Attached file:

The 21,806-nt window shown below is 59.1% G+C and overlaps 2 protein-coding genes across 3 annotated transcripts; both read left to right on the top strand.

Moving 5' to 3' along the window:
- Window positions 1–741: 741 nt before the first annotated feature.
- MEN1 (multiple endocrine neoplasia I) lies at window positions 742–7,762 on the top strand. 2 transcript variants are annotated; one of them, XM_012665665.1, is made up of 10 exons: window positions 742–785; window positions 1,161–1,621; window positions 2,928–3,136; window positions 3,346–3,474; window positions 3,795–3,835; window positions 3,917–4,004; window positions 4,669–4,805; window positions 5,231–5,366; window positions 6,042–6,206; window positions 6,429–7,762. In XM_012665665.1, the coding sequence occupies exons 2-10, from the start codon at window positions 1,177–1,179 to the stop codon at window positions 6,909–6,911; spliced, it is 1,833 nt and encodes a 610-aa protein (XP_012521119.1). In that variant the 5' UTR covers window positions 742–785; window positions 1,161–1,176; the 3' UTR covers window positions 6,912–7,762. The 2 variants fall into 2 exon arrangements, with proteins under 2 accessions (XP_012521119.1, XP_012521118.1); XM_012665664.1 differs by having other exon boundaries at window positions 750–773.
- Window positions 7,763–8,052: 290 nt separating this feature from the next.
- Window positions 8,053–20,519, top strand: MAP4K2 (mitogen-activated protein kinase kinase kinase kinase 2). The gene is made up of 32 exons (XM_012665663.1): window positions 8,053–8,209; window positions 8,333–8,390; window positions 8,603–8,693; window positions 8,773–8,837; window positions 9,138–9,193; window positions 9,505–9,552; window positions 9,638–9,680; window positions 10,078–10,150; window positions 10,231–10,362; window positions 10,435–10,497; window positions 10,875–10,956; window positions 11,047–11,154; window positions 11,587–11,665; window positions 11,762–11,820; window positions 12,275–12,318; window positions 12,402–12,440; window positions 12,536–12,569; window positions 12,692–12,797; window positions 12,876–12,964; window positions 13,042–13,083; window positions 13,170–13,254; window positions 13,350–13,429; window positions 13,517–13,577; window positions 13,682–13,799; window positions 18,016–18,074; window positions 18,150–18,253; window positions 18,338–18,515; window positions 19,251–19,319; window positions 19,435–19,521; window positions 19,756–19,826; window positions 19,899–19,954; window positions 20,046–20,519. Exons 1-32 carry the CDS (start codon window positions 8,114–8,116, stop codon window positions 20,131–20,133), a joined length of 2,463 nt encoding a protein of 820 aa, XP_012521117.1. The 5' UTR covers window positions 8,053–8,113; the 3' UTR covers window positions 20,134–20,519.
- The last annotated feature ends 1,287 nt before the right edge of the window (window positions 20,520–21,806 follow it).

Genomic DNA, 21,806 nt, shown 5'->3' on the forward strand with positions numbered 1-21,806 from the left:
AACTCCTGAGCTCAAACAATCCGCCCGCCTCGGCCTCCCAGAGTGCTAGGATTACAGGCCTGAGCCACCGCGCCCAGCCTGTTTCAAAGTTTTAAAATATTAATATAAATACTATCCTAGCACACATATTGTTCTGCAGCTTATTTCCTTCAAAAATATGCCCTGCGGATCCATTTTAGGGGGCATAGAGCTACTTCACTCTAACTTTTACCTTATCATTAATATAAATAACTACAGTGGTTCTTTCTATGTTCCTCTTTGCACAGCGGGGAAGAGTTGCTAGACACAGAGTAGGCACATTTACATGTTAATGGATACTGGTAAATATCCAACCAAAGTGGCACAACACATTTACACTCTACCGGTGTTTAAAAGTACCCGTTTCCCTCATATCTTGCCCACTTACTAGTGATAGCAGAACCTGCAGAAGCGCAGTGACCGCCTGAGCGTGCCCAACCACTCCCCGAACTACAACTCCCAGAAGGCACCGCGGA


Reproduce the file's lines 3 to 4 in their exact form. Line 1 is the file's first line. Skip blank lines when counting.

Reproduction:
- Window positions 1–741: 741 nt before the first annotated feature.
- MEN1 (multiple endocrine neoplasia I) lies at window positions 742–7,762 on the top strand. 2 transcript variants are annotated; one of them, XM_012665665.1, is made up of 10 exons: window positions 742–785; window positions 1,161–1,621; window positions 2,928–3,136; window positions 3,346–3,474; window positions 3,795–3,835; window positions 3,917–4,004; window positions 4,669–4,805; window positions 5,231–5,366; window positions 6,042–6,206; window positions 6,429–7,762. In XM_012665665.1, the coding sequence occupies exons 2-10, from the start codon at window positions 1,177–1,179 to the stop codon at window positions 6,909–6,911; spliced, it is 1,833 nt and encodes a 610-aa protein (XP_012521119.1). In that variant the 5' UTR covers window positions 742–785; window positions 1,161–1,176; the 3' UTR covers window positions 6,912–7,762. The 2 variants fall into 2 exon arrangements, with proteins under 2 accessions (XP_012521119.1, XP_012521118.1); XM_012665664.1 differs by having other exon boundaries at window positions 750–773.